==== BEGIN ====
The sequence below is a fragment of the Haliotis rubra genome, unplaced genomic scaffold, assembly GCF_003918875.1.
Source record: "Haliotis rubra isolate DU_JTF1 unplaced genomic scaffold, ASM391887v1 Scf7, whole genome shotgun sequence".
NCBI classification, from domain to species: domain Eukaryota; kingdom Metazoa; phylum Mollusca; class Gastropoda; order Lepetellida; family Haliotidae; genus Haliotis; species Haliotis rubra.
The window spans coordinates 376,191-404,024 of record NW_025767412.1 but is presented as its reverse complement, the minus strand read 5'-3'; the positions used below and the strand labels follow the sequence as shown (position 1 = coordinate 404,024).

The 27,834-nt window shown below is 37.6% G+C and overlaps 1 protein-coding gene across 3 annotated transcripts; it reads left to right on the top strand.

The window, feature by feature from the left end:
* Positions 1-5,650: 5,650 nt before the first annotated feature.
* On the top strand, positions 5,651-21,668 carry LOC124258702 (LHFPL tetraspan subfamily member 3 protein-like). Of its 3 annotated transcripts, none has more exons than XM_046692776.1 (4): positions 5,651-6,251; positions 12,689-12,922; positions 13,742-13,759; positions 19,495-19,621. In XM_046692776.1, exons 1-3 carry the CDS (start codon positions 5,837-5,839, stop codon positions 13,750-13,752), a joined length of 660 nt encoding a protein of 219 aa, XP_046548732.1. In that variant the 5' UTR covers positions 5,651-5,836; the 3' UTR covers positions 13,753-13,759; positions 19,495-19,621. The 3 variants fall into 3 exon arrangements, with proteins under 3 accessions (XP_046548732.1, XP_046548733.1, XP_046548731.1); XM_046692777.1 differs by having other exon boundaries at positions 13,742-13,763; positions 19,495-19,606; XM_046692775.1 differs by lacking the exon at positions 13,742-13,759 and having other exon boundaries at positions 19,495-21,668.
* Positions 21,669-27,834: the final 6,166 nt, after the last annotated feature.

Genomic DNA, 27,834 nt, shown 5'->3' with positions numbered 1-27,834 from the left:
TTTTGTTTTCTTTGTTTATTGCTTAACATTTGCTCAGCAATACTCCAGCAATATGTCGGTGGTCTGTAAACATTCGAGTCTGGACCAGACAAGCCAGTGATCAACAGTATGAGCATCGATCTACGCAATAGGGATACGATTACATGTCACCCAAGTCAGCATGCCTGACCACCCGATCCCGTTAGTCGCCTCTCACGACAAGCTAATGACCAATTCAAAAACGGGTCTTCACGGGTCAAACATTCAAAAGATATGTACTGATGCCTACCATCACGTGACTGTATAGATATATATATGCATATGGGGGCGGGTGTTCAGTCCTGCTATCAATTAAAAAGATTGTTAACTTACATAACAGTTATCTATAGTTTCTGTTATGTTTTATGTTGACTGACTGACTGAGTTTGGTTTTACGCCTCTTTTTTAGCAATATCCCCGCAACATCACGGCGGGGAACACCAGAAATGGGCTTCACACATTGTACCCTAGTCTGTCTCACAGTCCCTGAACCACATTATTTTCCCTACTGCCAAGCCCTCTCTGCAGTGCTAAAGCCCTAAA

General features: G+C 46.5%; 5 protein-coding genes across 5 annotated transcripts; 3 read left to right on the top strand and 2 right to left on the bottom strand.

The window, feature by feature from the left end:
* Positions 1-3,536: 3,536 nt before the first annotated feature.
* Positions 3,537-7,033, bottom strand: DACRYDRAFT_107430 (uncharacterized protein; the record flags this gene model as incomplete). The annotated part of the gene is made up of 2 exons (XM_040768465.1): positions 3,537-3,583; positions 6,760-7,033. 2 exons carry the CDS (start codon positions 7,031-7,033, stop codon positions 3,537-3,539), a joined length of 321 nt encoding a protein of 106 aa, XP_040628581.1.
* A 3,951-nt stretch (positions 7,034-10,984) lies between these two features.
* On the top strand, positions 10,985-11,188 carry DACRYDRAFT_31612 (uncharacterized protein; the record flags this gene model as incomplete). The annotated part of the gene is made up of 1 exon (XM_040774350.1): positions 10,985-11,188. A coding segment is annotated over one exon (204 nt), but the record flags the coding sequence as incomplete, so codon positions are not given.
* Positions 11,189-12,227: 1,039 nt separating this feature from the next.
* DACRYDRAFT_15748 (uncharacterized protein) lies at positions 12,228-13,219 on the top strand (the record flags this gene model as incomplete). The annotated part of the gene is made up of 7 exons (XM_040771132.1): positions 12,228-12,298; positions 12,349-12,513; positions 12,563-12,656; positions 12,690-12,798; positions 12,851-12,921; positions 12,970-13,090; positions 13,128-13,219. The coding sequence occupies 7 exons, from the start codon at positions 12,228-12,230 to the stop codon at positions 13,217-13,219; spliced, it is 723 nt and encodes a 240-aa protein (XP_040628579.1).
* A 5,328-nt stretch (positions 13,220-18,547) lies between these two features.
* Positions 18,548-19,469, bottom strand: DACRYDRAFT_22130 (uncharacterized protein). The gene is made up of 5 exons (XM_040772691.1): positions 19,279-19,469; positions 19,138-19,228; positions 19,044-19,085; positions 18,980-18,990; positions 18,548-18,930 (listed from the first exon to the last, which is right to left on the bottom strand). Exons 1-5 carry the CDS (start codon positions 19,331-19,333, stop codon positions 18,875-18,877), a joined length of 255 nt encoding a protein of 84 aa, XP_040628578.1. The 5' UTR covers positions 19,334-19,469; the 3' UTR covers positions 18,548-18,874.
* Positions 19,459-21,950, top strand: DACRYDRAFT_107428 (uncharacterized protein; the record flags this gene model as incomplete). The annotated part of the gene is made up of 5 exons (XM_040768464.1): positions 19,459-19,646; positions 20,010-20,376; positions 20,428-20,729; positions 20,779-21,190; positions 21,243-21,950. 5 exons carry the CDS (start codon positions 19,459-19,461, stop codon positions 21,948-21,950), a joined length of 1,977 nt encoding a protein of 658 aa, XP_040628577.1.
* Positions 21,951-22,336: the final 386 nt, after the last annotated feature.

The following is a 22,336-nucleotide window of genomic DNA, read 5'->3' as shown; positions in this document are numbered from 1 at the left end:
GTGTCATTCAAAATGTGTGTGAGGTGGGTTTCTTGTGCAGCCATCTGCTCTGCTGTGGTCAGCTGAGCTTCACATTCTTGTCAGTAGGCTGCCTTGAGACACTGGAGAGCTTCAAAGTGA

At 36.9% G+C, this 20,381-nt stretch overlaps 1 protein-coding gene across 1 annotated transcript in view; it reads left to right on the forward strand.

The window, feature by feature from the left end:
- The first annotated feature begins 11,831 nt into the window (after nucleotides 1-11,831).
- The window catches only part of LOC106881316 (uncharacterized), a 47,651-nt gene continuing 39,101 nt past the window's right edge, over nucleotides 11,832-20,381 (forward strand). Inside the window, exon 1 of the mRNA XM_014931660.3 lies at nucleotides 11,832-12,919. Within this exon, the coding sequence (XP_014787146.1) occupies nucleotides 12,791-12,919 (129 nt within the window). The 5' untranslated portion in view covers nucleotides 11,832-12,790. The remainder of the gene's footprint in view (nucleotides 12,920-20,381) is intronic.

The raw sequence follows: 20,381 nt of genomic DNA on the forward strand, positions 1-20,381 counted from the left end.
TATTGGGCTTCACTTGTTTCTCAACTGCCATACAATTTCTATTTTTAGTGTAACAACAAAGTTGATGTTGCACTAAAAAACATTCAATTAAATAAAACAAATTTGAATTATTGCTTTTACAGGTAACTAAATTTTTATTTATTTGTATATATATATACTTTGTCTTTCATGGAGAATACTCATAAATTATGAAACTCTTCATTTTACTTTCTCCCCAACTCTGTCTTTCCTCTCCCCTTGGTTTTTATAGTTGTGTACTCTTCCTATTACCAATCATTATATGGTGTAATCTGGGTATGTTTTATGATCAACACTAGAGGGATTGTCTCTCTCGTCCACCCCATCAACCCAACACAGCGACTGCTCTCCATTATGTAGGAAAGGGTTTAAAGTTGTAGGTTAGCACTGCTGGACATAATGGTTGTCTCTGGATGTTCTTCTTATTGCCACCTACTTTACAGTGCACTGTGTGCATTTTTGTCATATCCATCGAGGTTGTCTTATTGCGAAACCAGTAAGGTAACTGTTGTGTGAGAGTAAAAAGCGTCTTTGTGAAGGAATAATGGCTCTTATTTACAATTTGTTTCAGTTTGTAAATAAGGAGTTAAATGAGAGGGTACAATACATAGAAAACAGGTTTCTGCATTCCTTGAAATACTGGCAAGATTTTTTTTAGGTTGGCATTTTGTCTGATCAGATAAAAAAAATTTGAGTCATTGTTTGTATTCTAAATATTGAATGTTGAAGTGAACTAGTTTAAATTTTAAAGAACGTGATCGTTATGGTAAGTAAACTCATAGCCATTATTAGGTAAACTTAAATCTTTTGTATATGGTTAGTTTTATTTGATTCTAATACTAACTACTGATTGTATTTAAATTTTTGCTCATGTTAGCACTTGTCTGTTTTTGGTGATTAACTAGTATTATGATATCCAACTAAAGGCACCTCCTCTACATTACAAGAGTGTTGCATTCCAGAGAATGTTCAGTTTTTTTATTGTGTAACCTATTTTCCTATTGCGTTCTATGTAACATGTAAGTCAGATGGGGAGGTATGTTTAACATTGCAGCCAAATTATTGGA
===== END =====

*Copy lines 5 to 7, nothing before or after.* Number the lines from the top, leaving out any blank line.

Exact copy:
The 27,834-nt window shown below is 37.6% G+C and overlaps 1 protein-coding gene across 3 annotated transcripts; it reads left to right on the top strand.

The window, feature by feature from the left end:
* Positions 1-5,650: 5,650 nt before the first annotated feature.